I am assuming you are not using a volume manager

        copy /etc/fstab to /etc/fstab.old and to /root/fstab.orig
        comment out "#" the mountpoint from the fstab file /etc/fstab

        Tar up the partitions and put the tar files (one at a time) on the root partition,
        cd /; tar -cvf etc.tar /etc/
        then unmount the partition,
        umount /etc
        then untar the file to the former mountpoint.
        cp etc.tar /etc/
        tar -xvf etc.tar

        mount # see if /etc is mounted
        cd /etc # see if there is the stuff you expect to see.
        reboot
        if the system starts ok, go to the other filesystems

        I did this off the top of my head, so see if you can find a similar example on the web, and check my syntax, and make sure you have a backup disk.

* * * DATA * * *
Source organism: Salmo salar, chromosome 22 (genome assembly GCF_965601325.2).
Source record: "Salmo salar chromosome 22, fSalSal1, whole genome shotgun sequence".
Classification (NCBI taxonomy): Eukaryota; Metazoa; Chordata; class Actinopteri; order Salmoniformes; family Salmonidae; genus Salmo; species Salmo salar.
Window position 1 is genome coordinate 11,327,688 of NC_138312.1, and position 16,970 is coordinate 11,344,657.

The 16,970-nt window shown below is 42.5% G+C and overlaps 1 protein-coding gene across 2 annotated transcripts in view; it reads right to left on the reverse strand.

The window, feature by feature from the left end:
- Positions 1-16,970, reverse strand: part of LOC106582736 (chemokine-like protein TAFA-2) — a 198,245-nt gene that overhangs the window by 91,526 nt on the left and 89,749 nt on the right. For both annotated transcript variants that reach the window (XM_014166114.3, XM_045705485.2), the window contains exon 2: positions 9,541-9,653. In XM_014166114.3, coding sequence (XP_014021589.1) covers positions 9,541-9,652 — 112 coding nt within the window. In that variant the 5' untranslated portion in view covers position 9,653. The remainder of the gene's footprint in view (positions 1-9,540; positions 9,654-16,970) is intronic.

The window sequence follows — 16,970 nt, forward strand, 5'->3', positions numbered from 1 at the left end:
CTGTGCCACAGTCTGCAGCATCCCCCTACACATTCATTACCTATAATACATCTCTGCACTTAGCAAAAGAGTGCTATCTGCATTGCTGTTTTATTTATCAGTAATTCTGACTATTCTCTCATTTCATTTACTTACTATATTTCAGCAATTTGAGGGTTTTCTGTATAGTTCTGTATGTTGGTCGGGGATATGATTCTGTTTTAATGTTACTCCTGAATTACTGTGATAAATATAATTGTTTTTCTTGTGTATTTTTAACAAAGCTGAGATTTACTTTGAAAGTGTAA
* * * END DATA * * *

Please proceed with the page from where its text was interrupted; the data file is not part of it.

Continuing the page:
--- In redhat@yahoogroups.com, Jim Thisdale <n1jmm1@...> wrote:
        >
        > Fedora 14
        > hp laptop
        > small 80GB drive
        >
        > When I did this install years ago, I was advised to make separate
        > partitions for things. Now I've run out of space on some of them.
        >
        > I'd like to move the data/functionality of the /var, /usr, /home
        > partitions back to the / partition. Then I can delete those partitions
        > and resize the / partition, thus gaining some useable space for now.
        >
        > Using gparted is not a problem.
        >
        > I need to know what I need to do so the existing fc14 knows that: